version 4 by Jon Ingold
- Example: * Radio Daze - A radio that scrolls through dialogue.
- Example: ** Hamlet as IF - Making a kind with a varying strings as part of its properties, but that
Firstly, credit where credit is due: the underlying I6 code here was posted to rec.arts.int-fiction by Andrew Plotkin. The Glulx variants use code from Roger Firth's JustEnoughGlulx.h. These parts are the magic stuff; what's on top is purely whistles and bells.
Text Variations allows varying output to be placed directly into a say line. Explanation is easiest by example:
say "You flip the coin. [one of]Heads[or]Tails[purely at random]."
say "[one of]The phone rings[or]The phone rings a second time[or]The phone rings again[stopping]."
say "You turn the light switch [one of]off[or]on[cycling]. Nothing happens."
say "The newspaper headline is: [one of]War Casualties[or]Terrorists[or]Banks[sticky random] [one of]Continue To Expand[or]Lose Out[sticky random]."
say "The light changes randomly again; now it's [one of]green[or]amber[or]red[at random]."
Note the last two examples are not random: "sticky random" will make a random choice on first printing and stick to it, and "at random" will each time choose any entry except the last one printed.
You should be aware that the history of a say statement is kept track of based on the text within it, so an "off[or]on" somewhere will conflict with an "off[or]on" somewhere else. This has disadvantages (the light switch example above would be no good as part of a kind description, for instance). There are some advantages too:
say "'Sorry, mate, this is the train from [one of]Edgware[or]Paddington[or]Baker Street[at random] to [one of]Edgware[or]Paddington[or]Baker Street[at random].'"
...will never say "the train from Edgware to Edgware".
However, should you need to distinguish between identical say phrases, use the [tip buffer <n>] substitution. This causes the number n to be added into the "score" of the text substitution; so by putting different tip numbers into different say phrases they will be considered to be different.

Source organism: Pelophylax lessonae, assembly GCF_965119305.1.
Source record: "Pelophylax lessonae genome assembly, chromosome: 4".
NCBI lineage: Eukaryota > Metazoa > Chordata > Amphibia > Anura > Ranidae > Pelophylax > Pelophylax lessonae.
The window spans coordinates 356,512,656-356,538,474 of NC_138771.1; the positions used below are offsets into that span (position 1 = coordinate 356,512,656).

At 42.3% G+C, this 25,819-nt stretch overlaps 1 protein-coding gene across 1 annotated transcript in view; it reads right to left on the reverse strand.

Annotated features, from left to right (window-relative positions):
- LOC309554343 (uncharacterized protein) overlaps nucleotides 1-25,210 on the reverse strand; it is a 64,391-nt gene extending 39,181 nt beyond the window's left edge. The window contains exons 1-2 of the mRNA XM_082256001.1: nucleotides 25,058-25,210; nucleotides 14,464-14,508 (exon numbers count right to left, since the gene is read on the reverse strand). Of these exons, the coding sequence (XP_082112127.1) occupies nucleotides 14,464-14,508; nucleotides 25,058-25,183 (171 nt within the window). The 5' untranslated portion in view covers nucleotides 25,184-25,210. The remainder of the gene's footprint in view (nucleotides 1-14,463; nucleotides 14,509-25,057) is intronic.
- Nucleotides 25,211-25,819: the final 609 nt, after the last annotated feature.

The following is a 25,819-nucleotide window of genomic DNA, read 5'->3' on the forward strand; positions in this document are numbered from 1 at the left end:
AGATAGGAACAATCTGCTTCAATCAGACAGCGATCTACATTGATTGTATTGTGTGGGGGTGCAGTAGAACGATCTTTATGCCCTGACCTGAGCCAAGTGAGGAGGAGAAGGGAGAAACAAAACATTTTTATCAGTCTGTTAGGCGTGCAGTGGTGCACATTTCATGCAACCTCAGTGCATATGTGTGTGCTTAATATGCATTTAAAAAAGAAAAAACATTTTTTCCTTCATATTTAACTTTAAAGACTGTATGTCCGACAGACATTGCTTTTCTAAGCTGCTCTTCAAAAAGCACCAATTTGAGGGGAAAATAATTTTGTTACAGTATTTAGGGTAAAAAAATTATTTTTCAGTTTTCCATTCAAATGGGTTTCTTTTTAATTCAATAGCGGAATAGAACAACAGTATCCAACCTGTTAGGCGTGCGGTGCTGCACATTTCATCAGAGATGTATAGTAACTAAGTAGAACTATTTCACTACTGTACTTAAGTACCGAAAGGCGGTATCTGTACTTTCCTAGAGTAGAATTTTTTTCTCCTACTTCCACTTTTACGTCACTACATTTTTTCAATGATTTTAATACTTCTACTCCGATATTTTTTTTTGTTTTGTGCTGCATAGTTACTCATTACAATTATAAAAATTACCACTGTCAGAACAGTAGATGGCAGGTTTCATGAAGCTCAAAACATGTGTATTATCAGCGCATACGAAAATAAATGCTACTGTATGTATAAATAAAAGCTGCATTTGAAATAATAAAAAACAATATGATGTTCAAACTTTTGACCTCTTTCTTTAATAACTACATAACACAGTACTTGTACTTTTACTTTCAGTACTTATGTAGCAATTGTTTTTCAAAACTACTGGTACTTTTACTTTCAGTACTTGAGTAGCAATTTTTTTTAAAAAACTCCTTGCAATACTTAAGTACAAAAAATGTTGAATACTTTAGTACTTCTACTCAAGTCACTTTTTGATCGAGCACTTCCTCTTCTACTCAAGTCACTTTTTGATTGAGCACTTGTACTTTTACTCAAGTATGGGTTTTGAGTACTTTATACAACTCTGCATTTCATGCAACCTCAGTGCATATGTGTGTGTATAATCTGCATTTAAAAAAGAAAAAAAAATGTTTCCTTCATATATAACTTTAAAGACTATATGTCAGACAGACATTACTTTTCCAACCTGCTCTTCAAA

Finally: you can get at information of what's been printed using two phrases. The most useful is
the index of the last buffer
which will return the index score of whatever the last substitution was. This will be a number corresponding to which choice was printed last, from 1 to n, except if the choice was "purely at random", in which case it will always return zero. So for example:
say "A [one of]black cab[or]bus[at random] pulls up at the kerb.";
if the index of the last buffer is 1, move the taxi to the location; otherwise move the bus to the location.
If you need to dig up the result of a old substitution (say to read off the state of a light bulb, though this is a terrible way to solve that kind of problem), you can achieve this by reprinting the options phrase exactly (including tip buffers as required) but leaving off the last bracket; and then referring to "the index of the buffer". Note this will not cause any text to be printed. So for example:
say "You reach for the shelf";
say "[one of]off[or]on";
if the index of the buffer is 1, say " but it's too dark to see!" instead;
say ", plainly lit by the bulb in the centre of the room.".
Note, you shouldn't use "the index of the last buffer" here, as it won't finish off the substitution line correctly.
Finally, the Glulx code provides two useful functions in I6: Stream_To_Array(array_name) and _Unstream. These perform equivalent functions to I6's @output_stream 3 array_name and @output_stream -3.